Christian Lupo

Christian Lupo, Dedicated Baseball Survivor

Steve LaMontia, Director of Communications at the national MSBL website wrote up this story.

Christian Lupo is one tough, focused, stubborn, and truly amazing 56-year old baseball player.  His 16-year journey has been a long one, thanks to lung disease, surgical setbacks, conditioning predicaments, and the simple issue of handling everything mentally, as he yearned to continue the fight to feed his love of baseball.

Amazingly, as you will read, Christian is back on the diamond as a member of the Bulls in the 60-over Classic division of the Central North Carolina MSBL.  I can’t begin to express the passion and determination this man possesses.  League President Rob Isbell and his 60-over commissioner of the league, Pat Ferrick, made us aware of Christian and we were fortunate to receive a moving account from the man himself, as he capsulized his fight to get back on the diamond, which began with a setback in 2008.  Here is Christian’s accounting in his own words.

Since I was six years old I have always played baseball. I always watched baseball on TV/radio, and was a frequent haunt at minor and major league baseball games. I have a particular love for minor league teams and non-professional baseball. Non-professionals play for the love of the game and possess a passion that matches my own for the great American sport.

I started playing MSBL baseball in a highly competitive New York league and went to MSBL Florida Tournaments. I moved to Michigan and played in the 20+ and over baseball league and played until my career took priority. My friends used to hear me say “Baseball is Life.”  While that seems hyperbolic, to me it represents the best of Americana. Needless to say, I can’t get enough of baseball.

Christian Lupo
Christian Lupo behind the plate

In 2008 I was diagnosed with IPF (idiopathic pulmonary fibrosis), a rare lung disease with no cure. Doctors gave me five years to live. I was a competitive weightlifter, had a successful career, and of course loved baseball. The disease progressed more rapidly than expected and a year later I was on oxygen, and two years later machines were keeping me alive.

My heart started to fail and I needed a lung transplant or I would die. At the last moment, I did receive lungs that were not a good match but I was alive. It wasn’t long before my body started rejecting those lungs and I was on oxygen again. Getting a lung transplant is like trading one disease for another. The transplant requires constant maintenance.

I take 40 pills a day, and exercise to make sure I expand my lungs. It is more critical when the lungs are not a good fit and the steroids and antibiotics are very difficult on your kidneys. The immune system is artificially suppressed with drugs harsh on the kidneys, so as a result, I have stage 3 kidney disease. The pills take a toll on my kidneys so I will need a kidney transplant before it’s all over. I will keep playing as long as I can.  By 2012 I was on oxygen again and I could only watch baseball on TV and at the stadiums.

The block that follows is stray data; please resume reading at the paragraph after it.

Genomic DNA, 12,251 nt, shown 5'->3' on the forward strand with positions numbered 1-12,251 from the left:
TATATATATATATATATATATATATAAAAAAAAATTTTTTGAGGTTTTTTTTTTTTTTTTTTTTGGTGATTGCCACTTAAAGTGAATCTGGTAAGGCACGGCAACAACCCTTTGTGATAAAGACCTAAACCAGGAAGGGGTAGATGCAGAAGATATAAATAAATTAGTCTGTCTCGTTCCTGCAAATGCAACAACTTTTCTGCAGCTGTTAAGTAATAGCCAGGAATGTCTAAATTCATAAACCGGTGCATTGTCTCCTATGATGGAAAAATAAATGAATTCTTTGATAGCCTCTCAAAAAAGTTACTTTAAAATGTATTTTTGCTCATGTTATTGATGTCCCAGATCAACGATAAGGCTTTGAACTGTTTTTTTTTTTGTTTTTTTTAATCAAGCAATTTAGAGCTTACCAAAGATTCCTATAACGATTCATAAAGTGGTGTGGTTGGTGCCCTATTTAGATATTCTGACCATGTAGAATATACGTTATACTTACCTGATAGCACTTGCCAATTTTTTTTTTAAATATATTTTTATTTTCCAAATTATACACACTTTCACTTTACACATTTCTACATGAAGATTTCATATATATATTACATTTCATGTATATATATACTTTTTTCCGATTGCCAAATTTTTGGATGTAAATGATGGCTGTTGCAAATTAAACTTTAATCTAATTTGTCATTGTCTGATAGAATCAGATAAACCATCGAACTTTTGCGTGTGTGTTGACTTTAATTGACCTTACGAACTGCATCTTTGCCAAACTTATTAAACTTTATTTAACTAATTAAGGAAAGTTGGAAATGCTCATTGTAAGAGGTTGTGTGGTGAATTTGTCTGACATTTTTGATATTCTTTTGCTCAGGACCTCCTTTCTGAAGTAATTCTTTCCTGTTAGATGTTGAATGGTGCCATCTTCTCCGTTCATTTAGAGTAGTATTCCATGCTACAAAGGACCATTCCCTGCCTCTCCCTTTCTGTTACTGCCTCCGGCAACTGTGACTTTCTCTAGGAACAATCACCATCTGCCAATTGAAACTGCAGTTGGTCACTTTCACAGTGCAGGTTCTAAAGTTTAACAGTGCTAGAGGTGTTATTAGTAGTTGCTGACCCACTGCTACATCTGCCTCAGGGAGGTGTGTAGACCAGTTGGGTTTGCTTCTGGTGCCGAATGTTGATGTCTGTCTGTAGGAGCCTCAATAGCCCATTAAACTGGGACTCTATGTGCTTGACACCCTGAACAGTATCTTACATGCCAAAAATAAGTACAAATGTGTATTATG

10 years later I needed a second lung transplant. Michigan could not perform a second transplant since my kidneys were also in bad shape, so Duke University agreed to take my case. My second transplant was better, and the lungs were a good match. In the ICU my wife and I aimed to play baseball again. That became my goal.

My wife Kelly is an NAIA Hall of Famer and great athlete in her own right and was always with me watching games and keeping score. Much of our courtship was centered around watching baseball. She was invested in me playing baseball again. She is a PA of Neurosurgery at Cape Fear Hospital.  One of the nurses was an MSBL pitcher and I let him know I was a catcher. We talked about what pitches he threw, how I would manage his pitches, and our philosophies.

My journey back on the diamond wasn’t going to happen right away, as I had rejection issues, still took 40 pills a day, and was weakened from years of therapies. Two years later I tried out anyway in the 30+ league. In the batting cage, I took three hacks before stopping to catch my breath.  Needless to say, I wasn’t selected and felt humiliated, since at one time I was competitive.

Two years later I got myself in better shape and had the opportunity to play in the MSBL Classic Division of the Central North Carolina MSBL and thought I would give it another try. There was a lot of trepidation, since over the past 16 years I could not walk 10 feet, let alone run to first base, without the need to stop and catch my breath. Even if I had to ride the bench, I just wanted to be around baseball again.

I had already failed in a tryout (in my mind), and I still have less than half of my lung capacity. I have been told three times that the end was near. I feel blessed by God every day for every breath I take, have a wife that has more confidence in me than I do, and get to play the game I love.

I hope everyone in the league never takes for granted the ability to get out on the field and play the great American game.

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